Our The Division 2 review-in-progress is coming at you following 20 hours of gameplay spent within the campaign, following both main and side missions, and also the Dark Zone PvPvE mode. You’d think, after that big of a time investment, I’d be close to endgame, but no, as Ubisoft has previously stated that the path to endgame will take around 40 hours. Once endgame has been reached, the devs then recommend that 15 hours is spent completing that post-story content.
Needless to say, this is an absolute mission, and in terms of quantity, Massive Entertainment has certainly got it down. But what about quality?
The Division 2 Review-in-Progress | Looks to thrill
I’m playing on PC, a platform which allows The Division 2 to truly shine. There are no 30 FPS caps here, nor are there any noticeable stuttering issues. Performance is better than what I would expect, considering the visuals on show.
The post-apocalyptic Washington D.C. looks incredible, with an impressive level of detail that often causes me to stop and snap pics using the Photo Mode. Massive has truly delivered a believable D.C. which features prominent landmarks brought to ruin. Couple this with fantastic sound and you have a very solid presentation.
Only a few animation hiccups, like the clumsy falling, prevent me from feeling fully immersed. There are also a few bugged missions which have halted my progress, wasting about an hour in total. The initial Dark Zone tutorial didn’t load correctly, instead sending me straight into a PvP environment, and the Dark Zone South gate refused to open until I had first completed some unrelated side missions. Needless to say, I’ll be monitoring the day one patch for any fixes.
The Division 2 Review-in-Progress | Make friends… or die trying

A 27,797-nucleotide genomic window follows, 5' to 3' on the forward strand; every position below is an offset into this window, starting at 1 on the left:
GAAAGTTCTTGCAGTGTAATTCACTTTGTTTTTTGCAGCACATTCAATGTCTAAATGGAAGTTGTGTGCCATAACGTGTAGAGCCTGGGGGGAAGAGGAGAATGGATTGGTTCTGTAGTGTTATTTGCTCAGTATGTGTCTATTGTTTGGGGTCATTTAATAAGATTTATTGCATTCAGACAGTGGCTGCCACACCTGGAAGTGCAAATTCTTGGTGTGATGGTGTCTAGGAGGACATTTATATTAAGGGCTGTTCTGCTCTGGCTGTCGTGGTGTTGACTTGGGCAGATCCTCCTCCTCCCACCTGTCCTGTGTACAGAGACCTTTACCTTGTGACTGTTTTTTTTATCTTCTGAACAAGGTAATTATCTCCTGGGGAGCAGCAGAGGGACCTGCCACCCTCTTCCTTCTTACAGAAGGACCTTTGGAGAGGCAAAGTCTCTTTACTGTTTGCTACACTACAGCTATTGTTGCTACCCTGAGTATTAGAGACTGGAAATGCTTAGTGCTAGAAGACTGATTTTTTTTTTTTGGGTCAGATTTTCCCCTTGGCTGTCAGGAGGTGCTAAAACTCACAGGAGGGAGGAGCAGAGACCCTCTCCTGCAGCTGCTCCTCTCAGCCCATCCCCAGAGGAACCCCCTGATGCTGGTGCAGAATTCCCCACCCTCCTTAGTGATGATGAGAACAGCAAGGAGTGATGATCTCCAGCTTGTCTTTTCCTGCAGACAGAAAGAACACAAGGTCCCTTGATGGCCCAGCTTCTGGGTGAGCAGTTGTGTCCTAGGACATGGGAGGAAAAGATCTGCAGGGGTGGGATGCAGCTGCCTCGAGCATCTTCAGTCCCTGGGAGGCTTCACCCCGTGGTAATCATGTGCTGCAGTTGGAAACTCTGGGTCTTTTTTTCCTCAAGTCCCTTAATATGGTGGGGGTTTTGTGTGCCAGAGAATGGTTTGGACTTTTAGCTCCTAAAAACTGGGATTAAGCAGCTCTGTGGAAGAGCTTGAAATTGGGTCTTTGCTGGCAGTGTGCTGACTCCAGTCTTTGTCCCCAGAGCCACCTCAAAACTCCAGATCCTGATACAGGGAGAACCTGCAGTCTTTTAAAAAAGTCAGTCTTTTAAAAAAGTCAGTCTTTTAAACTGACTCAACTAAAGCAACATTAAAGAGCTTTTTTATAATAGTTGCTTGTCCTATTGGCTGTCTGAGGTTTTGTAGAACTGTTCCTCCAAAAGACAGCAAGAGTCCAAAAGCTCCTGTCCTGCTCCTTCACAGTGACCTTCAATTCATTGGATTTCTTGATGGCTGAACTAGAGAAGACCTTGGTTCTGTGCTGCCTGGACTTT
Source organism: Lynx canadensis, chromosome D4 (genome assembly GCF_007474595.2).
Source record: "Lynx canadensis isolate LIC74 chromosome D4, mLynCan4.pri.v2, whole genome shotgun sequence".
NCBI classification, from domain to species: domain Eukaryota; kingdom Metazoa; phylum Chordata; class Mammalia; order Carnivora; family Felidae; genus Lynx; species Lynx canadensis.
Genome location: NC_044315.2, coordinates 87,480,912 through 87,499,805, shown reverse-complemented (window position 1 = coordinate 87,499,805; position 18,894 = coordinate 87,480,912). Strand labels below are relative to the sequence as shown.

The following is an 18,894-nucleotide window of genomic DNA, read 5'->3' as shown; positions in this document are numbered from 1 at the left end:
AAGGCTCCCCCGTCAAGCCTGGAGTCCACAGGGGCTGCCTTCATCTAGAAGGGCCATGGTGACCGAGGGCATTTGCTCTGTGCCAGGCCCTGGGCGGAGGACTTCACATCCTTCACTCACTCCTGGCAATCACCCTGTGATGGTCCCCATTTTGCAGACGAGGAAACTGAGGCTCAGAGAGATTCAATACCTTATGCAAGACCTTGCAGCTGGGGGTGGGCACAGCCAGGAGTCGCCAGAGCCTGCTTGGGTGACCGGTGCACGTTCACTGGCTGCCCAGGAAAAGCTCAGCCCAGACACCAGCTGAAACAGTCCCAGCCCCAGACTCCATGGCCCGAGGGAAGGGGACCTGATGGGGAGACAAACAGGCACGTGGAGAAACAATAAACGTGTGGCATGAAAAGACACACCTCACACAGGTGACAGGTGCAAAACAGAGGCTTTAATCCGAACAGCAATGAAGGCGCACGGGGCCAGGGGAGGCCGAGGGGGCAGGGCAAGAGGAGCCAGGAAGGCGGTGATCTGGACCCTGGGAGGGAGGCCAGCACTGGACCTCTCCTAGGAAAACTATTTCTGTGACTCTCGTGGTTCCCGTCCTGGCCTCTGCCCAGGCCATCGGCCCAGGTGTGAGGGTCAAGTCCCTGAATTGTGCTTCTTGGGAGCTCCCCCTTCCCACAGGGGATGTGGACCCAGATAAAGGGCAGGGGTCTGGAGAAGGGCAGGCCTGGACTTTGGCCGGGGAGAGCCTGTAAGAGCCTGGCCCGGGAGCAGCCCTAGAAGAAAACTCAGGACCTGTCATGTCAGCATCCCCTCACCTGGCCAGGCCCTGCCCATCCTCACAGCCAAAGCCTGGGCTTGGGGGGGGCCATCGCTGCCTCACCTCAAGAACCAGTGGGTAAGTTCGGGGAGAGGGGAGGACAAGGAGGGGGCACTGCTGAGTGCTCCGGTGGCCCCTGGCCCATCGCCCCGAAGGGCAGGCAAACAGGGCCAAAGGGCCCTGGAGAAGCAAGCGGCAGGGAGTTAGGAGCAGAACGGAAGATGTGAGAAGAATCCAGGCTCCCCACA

When I’m not staring up at the Washington Monument, trying to get the perfect selfie with the sun’s god rays perfectly rendered, I’m committing myself to the loot shooter grind. Make no mistake: The Division 2 is as loot shooter as it gets, with players being encouraged to keep on increasing their damage levels with the usual random rolls of loot drops, steadily earning enough XP to gain access to the next mission. And missions scale based on your level, too, which is good in that they are always a challenge, but bad in that the difficulty can be a tad frustrating at times.
The game is at its best when you’re playing with friends, or have utilized matchmaking to find three helpful teammates. However, when a player doesn’t pull their weight, or if you are trying to solo your way to victory, the grind can feel very slow.
Calling for backup invites other players to join your game to assist, but my requests often went ignored, which is a bit of a pain when trying to tackle one of the many matchmaking-less side missions. I know there will be more players in-game during the full launch, but it would still have been nice to see an AI backup system, with agent bots dropping in if no one else was coming. Solo play makes this game’s weaknesses much more noticeable, and I highly recommend playing with friends, or with clanmates using the Clan system.
The Division 2 Review-in-Progress | Why. Won’t. You. Die?!
Like in The Division, enemies can still absorb a good few magazines with bullets slowly chunking them down, but the different status effects and armor mechanics help to alleviate the monotony. With that said, I’d have much preferred Massive to have doubled the enemy body count, rather than the enemy health. Waves often seem to be made up of single-digit numbers, which are then replaced by more enemies when killed. There is an awful lot of wave-based combat in The Division 2, but the different enemy factions at least allow for some variety in tactics.
The satisfying combat also makes wading through the enemies much more bearable. While you aren’t in an exo-suit, capable of flight and firing rockets out of your bum flap, you are able to dish out damage using a few special gadgets, while also making use of more conventional weapons. I’m especially fond of the Covert SRS sniper rifle, as well as the Classic M60.